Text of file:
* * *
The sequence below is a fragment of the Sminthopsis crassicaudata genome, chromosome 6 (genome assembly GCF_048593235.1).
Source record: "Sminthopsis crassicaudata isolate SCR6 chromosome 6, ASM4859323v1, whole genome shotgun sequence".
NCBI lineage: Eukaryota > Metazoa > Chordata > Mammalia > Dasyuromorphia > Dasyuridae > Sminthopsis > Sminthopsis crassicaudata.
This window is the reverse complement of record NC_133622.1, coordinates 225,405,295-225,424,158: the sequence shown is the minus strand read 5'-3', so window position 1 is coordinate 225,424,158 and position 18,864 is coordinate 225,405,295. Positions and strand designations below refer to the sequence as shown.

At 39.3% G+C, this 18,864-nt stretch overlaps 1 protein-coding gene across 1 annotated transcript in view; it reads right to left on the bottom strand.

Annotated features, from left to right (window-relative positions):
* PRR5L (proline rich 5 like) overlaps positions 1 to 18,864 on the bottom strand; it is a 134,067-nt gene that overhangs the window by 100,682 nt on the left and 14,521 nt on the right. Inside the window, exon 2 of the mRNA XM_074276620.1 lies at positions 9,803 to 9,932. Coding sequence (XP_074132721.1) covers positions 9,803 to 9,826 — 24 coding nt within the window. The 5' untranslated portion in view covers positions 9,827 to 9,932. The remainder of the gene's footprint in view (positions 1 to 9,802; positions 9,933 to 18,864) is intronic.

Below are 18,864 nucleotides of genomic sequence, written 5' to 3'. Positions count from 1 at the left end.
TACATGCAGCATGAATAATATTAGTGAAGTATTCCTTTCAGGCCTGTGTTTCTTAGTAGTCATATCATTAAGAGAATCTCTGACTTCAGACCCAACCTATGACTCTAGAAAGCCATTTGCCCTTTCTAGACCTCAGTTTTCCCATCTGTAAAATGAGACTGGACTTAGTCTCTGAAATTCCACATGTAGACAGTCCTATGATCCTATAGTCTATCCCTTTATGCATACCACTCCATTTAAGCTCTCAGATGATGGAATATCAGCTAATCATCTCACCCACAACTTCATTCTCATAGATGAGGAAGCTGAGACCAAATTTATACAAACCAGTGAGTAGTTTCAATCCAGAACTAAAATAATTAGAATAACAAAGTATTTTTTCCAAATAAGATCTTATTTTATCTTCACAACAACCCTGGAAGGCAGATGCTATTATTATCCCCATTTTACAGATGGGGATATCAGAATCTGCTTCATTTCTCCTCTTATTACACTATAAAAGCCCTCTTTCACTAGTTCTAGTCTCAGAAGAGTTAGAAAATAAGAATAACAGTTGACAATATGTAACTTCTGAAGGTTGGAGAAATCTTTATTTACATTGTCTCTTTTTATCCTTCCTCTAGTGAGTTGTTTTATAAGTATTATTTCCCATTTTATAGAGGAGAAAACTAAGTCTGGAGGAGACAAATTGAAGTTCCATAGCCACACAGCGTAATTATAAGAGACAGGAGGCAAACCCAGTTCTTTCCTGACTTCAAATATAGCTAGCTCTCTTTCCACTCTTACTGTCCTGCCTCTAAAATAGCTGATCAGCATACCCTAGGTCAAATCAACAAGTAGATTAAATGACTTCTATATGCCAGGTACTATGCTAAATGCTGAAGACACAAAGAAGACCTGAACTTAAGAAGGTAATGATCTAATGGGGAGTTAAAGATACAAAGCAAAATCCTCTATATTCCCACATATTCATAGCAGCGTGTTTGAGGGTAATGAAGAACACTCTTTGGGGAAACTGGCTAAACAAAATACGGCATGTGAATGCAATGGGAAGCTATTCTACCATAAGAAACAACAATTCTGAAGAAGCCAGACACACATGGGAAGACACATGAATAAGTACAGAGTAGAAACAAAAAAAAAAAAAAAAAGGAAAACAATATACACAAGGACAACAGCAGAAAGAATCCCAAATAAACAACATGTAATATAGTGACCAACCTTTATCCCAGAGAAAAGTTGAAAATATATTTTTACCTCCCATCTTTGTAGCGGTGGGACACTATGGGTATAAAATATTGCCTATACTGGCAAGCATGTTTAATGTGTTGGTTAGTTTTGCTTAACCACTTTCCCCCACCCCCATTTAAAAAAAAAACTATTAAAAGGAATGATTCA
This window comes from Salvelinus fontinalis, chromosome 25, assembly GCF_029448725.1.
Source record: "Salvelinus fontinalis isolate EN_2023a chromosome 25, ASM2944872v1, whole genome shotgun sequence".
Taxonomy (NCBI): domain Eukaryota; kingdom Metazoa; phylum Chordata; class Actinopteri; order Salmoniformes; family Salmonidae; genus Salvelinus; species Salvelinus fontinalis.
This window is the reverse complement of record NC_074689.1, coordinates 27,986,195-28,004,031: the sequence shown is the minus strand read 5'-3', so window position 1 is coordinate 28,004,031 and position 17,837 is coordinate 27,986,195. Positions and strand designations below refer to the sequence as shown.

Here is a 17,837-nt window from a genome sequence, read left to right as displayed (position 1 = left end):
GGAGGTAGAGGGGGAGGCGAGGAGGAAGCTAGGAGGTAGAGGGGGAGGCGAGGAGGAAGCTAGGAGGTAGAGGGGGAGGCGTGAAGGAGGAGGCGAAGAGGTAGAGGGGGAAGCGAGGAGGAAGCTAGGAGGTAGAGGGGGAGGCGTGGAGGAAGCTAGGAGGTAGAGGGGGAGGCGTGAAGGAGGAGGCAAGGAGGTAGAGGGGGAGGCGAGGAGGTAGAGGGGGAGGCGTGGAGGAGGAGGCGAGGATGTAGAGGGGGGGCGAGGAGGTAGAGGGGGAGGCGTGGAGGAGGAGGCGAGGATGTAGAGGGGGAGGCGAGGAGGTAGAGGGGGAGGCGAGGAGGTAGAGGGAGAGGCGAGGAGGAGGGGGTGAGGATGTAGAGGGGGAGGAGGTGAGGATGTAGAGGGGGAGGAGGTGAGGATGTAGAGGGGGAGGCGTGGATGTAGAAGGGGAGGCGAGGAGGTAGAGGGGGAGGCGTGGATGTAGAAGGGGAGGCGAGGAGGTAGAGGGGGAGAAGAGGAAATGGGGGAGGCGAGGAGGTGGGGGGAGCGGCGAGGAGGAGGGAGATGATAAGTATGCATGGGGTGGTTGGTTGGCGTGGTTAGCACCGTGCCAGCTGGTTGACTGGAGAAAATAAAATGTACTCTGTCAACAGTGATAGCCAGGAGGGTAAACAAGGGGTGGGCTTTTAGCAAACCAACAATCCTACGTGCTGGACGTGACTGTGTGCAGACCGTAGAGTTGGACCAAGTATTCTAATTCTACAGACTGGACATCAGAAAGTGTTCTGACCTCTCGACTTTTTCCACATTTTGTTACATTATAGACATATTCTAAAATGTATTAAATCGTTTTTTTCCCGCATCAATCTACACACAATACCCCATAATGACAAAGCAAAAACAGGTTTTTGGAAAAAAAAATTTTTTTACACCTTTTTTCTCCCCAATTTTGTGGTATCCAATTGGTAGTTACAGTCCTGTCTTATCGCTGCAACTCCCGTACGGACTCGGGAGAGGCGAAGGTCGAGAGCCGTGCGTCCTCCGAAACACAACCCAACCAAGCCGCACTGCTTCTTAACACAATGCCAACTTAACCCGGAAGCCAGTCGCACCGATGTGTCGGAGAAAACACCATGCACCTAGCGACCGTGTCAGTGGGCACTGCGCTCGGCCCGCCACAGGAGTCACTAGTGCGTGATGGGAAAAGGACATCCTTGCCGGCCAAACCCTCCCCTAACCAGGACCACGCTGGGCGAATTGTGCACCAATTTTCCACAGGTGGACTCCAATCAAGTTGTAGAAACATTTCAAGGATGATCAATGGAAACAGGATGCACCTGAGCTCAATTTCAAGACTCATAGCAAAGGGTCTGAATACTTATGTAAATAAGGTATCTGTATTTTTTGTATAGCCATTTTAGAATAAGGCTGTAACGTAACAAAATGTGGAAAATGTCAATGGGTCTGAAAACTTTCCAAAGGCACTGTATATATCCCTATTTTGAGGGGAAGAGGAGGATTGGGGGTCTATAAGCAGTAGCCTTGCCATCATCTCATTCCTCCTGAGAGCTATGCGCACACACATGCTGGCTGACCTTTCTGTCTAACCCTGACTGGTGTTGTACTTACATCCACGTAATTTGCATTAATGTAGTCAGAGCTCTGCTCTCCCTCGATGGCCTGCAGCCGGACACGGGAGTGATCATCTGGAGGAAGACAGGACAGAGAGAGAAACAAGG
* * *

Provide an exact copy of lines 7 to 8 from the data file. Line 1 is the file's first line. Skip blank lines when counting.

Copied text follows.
* PRR5L (proline rich 5 like) overlaps positions 1 to 18,864 on the bottom strand; it is a 134,067-nt gene that overhangs the window by 100,682 nt on the left and 14,521 nt on the right. Inside the window, exon 2 of the mRNA XM_074276620.1 lies at positions 9,803 to 9,932. Coding sequence (XP_074132721.1) covers positions 9,803 to 9,826 — 24 coding nt within the window. The 5' untranslated portion in view covers positions 9,827 to 9,932. The remainder of the gene's footprint in view (positions 1 to 9,802; positions 9,933 to 18,864) is intronic.

Below are 18,864 nucleotides of genomic sequence, written 5' to 3'. Positions count from 1 at the left end.